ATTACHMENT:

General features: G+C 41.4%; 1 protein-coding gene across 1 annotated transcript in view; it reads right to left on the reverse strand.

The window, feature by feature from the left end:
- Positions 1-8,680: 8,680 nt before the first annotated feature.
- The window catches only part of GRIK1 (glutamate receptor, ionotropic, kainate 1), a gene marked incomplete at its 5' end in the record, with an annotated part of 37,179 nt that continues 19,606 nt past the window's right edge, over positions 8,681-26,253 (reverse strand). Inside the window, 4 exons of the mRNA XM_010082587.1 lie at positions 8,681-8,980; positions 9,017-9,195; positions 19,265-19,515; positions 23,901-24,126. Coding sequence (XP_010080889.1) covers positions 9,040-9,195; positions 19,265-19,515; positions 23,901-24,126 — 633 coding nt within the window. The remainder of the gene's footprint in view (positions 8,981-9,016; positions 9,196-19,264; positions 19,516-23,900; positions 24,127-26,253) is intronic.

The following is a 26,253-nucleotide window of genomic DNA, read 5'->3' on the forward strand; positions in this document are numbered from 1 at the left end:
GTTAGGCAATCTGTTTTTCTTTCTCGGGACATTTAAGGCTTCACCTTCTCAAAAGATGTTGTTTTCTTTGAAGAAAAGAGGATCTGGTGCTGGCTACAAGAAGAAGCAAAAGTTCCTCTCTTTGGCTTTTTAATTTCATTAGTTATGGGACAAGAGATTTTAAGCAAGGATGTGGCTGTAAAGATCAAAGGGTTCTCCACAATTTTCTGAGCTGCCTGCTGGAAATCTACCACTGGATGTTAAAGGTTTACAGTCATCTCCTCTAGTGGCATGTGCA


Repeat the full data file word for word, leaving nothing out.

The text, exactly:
General features: G+C 41.4%; 1 protein-coding gene across 1 annotated transcript in view; it reads right to left on the reverse strand.

The window, feature by feature from the left end:
- Positions 1-8,680: 8,680 nt before the first annotated feature.
- The window catches only part of GRIK1 (glutamate receptor, ionotropic, kainate 1), a gene marked incomplete at its 5' end in the record, with an annotated part of 37,179 nt that continues 19,606 nt past the window's right edge, over positions 8,681-26,253 (reverse strand). Inside the window, 4 exons of the mRNA XM_010082587.1 lie at positions 8,681-8,980; positions 9,017-9,195; positions 19,265-19,515; positions 23,901-24,126. Coding sequence (XP_010080889.1) covers positions 9,040-9,195; positions 19,265-19,515; positions 23,901-24,126 — 633 coding nt within the window. The remainder of the gene's footprint in view (positions 8,981-9,016; positions 9,196-19,264; positions 19,516-23,900; positions 24,127-26,253) is intronic.

The following is a 26,253-nucleotide window of genomic DNA, read 5'->3' on the forward strand; positions in this document are numbered from 1 at the left end:
GTTAGGCAATCTGTTTTTCTTTCTCGGGACATTTAAGGCTTCACCTTCTCAAAAGATGTTGTTTTCTTTGAAGAAAAGAGGATCTGGTGCTGGCTACAAGAAGAAGCAAAAGTTCCTCTCTTTGGCTTTTTAATTTCATTAGTTATGGGACAAGAGATTTTAAGCAAGGATGTGGCTGTAAAGATCAAAGGGTTCTCCACAATTTTCTGAGCTGCCTGCTGGAAATCTACCACTGGATGTTAAAGGTTTACAGTCATCTCCTCTAGTGGCATGTGCA